Sadly, an introduced fungal disease, dogwood anthracnose (Discula destructiva) first diagnosed in New York forests in 1978, has since 1988 taken an immense toll on local mountain forests as well. Fortunately, the disease is mainly confined to areas above 2,000 feet. This disease usually kills infected trees within three to six years. One suggested replacement, Cornus kousa, or Korean dogwood, is resistant and is believed to be the source of this pathogen; however, its fruits are not edible by North American wildlife. The cultivar C. florida ‘Appalachian Spring’ is the only native dogwood with resistance to this disease. Individuals planning to plant dogwoods in an area where the disease is prevalent should make certain to obtain this cultivar.
The two other major new dogwood diseases are not limited to higher altitudes, so they are more of a consideration for the Midlands. Fortunately, although the diseases are disfiguring when they occur, they are seldom fatal. Spot anthracnose causes reddish brown lesions on bracts and leaves. It is most likely to happen when wet weather occurs right as the leaves and buds are developing in the spring. One year a bad infection may be evident, but then symptoms might not be seen the following year; the inoculum is always present but must have the right cultural conditions to cause infection. Dogwood powdery mildew has been more of a problem for me. This makes the leaves look as if they have been dusted with talcum powder. The mildew is likely to cause problems not in response to rain but when there are cool nights and warm days with high humidity.
Certain cultivars are resistant to one or another of these two non-fatal diseases (see Clemson HGIC Dogwood Diseases and Insect Pests for a listing), and you can help reduce the chances of your dogwood’s becoming infected by following certain cultural practices.
1) Although dogwoods prefer morning sun and afternoon shade, they also need good air circulation. Thin any dead or diseased branches and consider removing crowded plants. Overhead branches from nearby large trees may need to be thinned as well. Stressed plants are less resistant to infection.
2) Mulch is extremely important for dogwoods’ health as the trees have shallow roots and therefore need good soil moisture. Keep mulch 3 inches deep around your dogwood (not touching the trunk) extending at least halfway to the edge of the canopy. This also protects the bark of your dogwood from injury caused by lawnmowers or weed trimmer.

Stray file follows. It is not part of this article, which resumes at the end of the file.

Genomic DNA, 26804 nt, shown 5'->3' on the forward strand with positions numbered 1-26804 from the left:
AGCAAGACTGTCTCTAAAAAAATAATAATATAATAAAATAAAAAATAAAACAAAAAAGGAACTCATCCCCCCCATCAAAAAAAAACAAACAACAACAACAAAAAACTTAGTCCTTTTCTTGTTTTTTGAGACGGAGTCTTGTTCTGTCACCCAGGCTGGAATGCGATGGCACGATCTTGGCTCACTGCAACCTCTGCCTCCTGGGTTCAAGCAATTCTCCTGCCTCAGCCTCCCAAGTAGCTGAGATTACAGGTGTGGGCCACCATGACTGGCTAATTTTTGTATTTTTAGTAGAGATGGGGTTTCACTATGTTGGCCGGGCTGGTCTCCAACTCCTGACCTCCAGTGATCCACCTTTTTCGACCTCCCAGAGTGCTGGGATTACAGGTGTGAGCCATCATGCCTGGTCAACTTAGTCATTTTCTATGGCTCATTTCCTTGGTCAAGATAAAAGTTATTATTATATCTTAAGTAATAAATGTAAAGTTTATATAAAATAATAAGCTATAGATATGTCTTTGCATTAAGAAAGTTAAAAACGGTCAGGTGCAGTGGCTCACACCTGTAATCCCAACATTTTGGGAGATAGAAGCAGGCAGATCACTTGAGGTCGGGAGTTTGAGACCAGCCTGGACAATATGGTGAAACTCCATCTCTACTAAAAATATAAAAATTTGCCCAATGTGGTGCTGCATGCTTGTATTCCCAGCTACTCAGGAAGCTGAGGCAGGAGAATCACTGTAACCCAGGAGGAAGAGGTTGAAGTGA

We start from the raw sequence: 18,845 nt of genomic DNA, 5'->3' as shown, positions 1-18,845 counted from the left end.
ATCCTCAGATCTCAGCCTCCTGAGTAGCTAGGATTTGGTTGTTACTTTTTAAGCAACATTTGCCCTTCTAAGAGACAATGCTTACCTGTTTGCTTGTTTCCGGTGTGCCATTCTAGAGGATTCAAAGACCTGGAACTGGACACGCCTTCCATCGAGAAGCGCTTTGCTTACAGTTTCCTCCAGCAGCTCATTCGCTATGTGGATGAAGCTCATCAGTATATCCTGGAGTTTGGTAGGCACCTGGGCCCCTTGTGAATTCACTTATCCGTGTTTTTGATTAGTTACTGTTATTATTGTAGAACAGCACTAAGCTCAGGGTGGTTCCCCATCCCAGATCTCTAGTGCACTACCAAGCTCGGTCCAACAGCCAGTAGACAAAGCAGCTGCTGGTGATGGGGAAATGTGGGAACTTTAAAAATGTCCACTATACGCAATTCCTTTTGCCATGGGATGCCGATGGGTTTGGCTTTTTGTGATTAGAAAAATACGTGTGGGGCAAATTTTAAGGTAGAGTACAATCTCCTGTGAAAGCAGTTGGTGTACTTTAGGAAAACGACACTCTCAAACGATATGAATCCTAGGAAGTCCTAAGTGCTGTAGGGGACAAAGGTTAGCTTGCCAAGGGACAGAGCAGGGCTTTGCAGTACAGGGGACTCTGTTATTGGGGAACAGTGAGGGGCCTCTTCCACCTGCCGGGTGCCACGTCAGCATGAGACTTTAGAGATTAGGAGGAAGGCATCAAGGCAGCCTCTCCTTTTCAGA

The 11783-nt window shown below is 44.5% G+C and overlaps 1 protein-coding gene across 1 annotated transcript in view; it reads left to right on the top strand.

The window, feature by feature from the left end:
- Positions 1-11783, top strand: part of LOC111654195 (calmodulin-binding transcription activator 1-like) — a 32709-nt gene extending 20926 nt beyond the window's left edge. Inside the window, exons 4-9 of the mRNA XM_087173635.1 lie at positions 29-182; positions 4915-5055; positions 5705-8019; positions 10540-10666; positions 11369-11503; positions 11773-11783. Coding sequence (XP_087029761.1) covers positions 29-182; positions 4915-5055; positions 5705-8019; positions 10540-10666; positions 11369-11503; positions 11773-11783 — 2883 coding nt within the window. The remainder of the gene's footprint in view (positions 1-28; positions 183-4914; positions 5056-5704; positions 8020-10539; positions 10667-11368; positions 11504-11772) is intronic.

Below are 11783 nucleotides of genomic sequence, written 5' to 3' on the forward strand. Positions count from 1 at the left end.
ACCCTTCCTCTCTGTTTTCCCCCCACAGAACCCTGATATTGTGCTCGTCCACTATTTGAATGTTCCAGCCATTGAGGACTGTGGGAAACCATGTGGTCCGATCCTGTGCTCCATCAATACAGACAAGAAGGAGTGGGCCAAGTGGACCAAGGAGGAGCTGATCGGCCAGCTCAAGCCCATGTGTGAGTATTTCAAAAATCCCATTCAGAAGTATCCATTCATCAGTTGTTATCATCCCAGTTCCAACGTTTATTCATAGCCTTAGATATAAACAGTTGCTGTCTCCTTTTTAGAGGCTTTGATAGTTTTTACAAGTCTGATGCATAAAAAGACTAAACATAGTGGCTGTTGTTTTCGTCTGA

3) Don’t use overhead irrigation that wets the leaves and bark.
4) Use nitrogen fertilizers sparingly to avoid overly vigorous foliage that is more susceptible to diseases.
5) Fungicides can help control diseases but must be applied almost bi-weekly, and that frequency and the cost of a professional applicator to get adequate coverage limits that option to only very significant trees.
If you are adding new dogwoods to your landscape, visit a reputable local nursery and ask them for help in selecting cultivars with resistance to the most commonly reported problems they are seeing. Find the root flare and dig the planting hole only that deep or slightly higher; it is always better to plant a little high rather than lower, but do make the hole wider. Do not add amendments or fertilizer to the planting hole. Cut any circling or girdling roots. Many plants die years after planting because of people’s reluctance to adequately pull the roots apart at planting time. Mulch properly and irrigate with a slowly running hose whenever the soil is dry. In dry times during the first few years of a new dogwood’s life, this method will work better to keep the tree adequately moist than your irrigation system.
Although numerous disease-resistant cultivars are available that are crosses between our native dogwood and the Korean dogwood species, it is worth it to take time to find a true C. florida cultivar. The importance of its fruits to wildlife is more critical than ever with the current news from the National Audubon Society about the disappearance of North American birds. You will be rewarded when you see a beautiful cardinal or a noisy mockingbird perched in your dogwood enjoying the nutritious drupes, and you will know that it will be supporting birds, butterflies, and mammals long after you are gone.